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The Aggie Offense is Broken: Is Johnny Manziel to Blame?

Johnny Manziel completed only 39% of his pass attempts on Saturday night in Baton Rouge, and the Aggies were held to a season low of 299 total offensive yards and 10 points. Why is our offense beginning to sputter out down the stretch? Could the former Heisman trophy winner be to blame?

Crystal LoGiudice-USA TODAY Sports

First off, what you are about to read is going to be controversial. After all, I'm about to blame last year's Heisman trophy winner (and this year's leading candidate up until Saturday) for the recent funk our offense has been in for the past several weeks.  Some would call that stupid. Idiotic. That's fine, and these are just my opinions. This is how I see the game right now. I'm by no means an expert at this, although GBH asks that I pretend to be each week. There are some posters who know more than I that might disagree with this, and that is okay. These breakdowns are meant to give a perspective and spark discussion. I'm sure this will. But you need to hear it, because I doubt anyone else is going to speak up and say it.

Johnny Manziel is what is wrong with this offense.

Now just hear me out. I believe there are 3 key areas in which Johnny's game has deteriorated, and it has cost us. Those manifestations were clear on Saturday against LSU, and I will take you through each one.

1.  Not Executing The Short Passing Game

This is the biggest problem I see right now with our offense: the lack of a short passing game. After Saturday night, a lot of people brought up the fact our running backs only received 6 carriers for the entire contest. We'll get to that later, but you have to remember that in this offensive system, our coaches view the short passing game as an extension of our rushing attack. It works just as well to them.  However when you combine limited rushing attempts with few short passes and are only looking to hit deep plays to Mike Evans down the field, now this offense has major problems.

First, let's focus on how it's supposed to look.


On this first and ten play, A&M will line up in their 2x2 formation with two receivers to each side of the offensive line. LSU is going to stay in a nickel package with 5 defensive backs (like they did for most of the game) and bring 5 defenders to pressure Johnny Manziel (again, something they did all game long). The four down linemen will rush along with the linebacker to the top of the image. This is the type of pressure the A&M offense saw all game long.


With a blitzing linebacker, receiver Travis Labhart will be matched up with a safety on this play in man coverage as shown.


Labhart is going to run a 7 yard dig route back towards the middle of the field.  Johnny Manziel will quickly recognize the mismatch in coverage right as Labhart is going into his break back towards the middle.


The ball is quickly out of Johnny's hands and he guides Labhart back to the middle of the field with his throw, giving the receiver plenty of room to make the catch on the run and pick up a first down.


This is the type of pitch and catch release our offense is designed around. Find the void or mismatch in the coverage, get the ball out quickly and short to the receiver, and let him work in space to pick up extra yardage. All while working quickly and methodically down the field.

But on Saturday, those types of plays were hard to find.


Let's look at this third down play from the first quarter. A&M is once again in their 2x2 formation with LSU in a nickel look and Cover 2 shell. LSU will bring 5 defenders again, leaving the linebacker and nickel to retreat in coverage as shown. The two route combinations I have highlighted is a shallow drag by Malcome Kennedy across the field and an outside hitch or comeback by Mike Evans.


After the snap Kennedy is free in the middle of the field, yet Johnny doesn't appear to be even looking at him.  Instead, he appears to be focused on what Mike Evans is doing on this play.  Now Mike Evans was covered all day by true freshman Rashard Robinson. It's expected that A&M would want to test a true freshman against arguably the best receiver in college football. However, I felt that Johnny and the offense focused on that coverage too much instead of focusing on what LSU was willing to give A&M, especially in the voids created by a 5 man pressure. Manziel, especially in the first quarter, repeatedly went to Evans when there wasn't much there. These failed pass attempts put A&M behind the chains early leading to long 3rd down conversion attempts (the shortest one in the first quarter I saw was a 3rd and 6) of 8+ yards. It also affected our tempo.  The A&M tempo gets going after a 1st down short run or catch. That is why last year you would see Kliff Kingsbury call the same run or pass on almost every first down: to keep the tempo of the A&M offense going.  Against LSU and for a lot of the time this season, we have failed to either run the ball on 1st down or complete short passes. Instead, we elect to go deep down the field with a pass. These plays have a low probability of completion, and you really can't hurry to the line to call the next play because Mike Evans is jogging back after running 30 or 40 yards down the field. This is where our execution is lacking from the play calling last season and it is having a dramatic effect on the flow of our offense.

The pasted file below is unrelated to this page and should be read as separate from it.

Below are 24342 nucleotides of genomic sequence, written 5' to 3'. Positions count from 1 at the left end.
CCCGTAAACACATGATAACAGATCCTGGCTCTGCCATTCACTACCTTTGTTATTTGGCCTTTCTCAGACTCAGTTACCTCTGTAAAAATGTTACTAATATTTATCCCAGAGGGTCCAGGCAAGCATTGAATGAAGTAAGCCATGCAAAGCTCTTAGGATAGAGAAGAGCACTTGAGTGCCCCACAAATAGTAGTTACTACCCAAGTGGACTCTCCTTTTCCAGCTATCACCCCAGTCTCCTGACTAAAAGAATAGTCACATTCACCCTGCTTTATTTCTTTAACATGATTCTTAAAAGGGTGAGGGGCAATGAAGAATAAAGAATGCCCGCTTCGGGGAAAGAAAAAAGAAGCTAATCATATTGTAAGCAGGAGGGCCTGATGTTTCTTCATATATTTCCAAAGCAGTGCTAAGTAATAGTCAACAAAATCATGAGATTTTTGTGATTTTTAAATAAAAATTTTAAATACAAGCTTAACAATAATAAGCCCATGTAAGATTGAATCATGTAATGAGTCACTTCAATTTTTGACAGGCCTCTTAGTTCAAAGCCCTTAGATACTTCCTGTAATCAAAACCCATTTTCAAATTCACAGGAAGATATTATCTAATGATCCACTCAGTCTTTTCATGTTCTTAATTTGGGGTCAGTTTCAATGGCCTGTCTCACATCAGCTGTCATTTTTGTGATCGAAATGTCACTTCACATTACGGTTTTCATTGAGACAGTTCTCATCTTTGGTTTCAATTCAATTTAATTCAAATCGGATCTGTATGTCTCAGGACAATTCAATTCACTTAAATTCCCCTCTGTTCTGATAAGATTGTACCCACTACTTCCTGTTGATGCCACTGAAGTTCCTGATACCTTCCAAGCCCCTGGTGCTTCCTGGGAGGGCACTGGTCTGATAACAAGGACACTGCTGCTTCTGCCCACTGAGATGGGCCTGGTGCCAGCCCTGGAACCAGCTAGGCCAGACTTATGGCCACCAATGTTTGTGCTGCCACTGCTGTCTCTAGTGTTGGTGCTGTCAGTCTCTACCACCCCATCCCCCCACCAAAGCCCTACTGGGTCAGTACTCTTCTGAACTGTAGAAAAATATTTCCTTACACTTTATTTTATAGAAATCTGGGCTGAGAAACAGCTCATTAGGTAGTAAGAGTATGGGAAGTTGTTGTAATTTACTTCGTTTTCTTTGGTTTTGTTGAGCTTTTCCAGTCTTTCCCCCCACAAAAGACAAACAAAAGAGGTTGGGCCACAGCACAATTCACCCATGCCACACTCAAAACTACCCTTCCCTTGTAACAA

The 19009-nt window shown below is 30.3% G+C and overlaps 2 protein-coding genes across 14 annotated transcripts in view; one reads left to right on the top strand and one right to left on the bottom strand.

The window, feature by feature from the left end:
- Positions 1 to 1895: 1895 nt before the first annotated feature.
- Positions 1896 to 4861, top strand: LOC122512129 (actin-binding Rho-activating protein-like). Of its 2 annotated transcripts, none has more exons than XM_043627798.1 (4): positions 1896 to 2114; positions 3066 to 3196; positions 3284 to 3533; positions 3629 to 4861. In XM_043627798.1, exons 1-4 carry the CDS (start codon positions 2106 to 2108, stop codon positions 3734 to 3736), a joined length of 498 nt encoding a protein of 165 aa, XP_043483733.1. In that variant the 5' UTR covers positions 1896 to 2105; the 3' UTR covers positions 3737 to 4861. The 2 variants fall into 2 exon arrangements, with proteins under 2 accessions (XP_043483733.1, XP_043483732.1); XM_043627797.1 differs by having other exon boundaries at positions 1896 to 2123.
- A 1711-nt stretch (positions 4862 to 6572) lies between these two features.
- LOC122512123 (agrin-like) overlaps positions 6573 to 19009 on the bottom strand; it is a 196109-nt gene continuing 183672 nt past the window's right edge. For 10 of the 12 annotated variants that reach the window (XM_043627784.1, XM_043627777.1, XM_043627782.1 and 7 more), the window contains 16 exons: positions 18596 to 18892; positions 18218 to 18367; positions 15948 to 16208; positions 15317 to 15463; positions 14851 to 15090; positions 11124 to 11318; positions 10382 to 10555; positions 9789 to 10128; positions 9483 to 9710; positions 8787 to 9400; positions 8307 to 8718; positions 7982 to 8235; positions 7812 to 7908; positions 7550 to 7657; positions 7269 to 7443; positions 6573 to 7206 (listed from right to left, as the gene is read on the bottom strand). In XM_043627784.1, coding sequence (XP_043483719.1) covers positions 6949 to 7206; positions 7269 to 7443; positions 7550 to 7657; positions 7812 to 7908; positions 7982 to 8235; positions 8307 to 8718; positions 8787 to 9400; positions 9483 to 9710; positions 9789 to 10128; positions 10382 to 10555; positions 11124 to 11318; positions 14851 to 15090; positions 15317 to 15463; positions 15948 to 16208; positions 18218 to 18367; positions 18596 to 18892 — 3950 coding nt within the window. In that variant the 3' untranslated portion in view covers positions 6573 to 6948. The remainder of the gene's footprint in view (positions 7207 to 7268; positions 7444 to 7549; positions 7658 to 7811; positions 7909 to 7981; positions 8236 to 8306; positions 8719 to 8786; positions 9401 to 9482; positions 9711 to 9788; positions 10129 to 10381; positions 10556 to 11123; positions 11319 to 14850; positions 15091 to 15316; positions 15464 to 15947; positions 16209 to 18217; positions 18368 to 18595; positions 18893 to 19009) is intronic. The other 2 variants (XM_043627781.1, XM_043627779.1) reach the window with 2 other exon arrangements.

Now on this play, it's arguable what was the better option. I think the higher percentage play would have been to throw to Kennedy on the drag and get him in space to pick up yards after the catch and a first down in the middle of the field between the linebacker and nickel corner.



Instead Johnny elects to go with the comeback to Evans that is thrown out of bounds. Mike Evans didn't run this route deep enough either; it wouldn't have picked up the first down if it was caught. (Unless Mike Evans goes boss on the play, which could have happened)


These next two plays are from the fourth quarter. A&M is in a 3x1 formation with trips receivers to the bottom of the image. LSU is going to run a type of zone blitz on this play, with 5 defenders rushing and the top linebacker dropping back towards the middle of the field. On this play, I've highlighted LaQuvionte Gonzalez's route which is going to work back towards the middle of the field into the void left by the blitzers.


This is a view of the play from the endzone, giving you a better idea of what Johnny is going to see.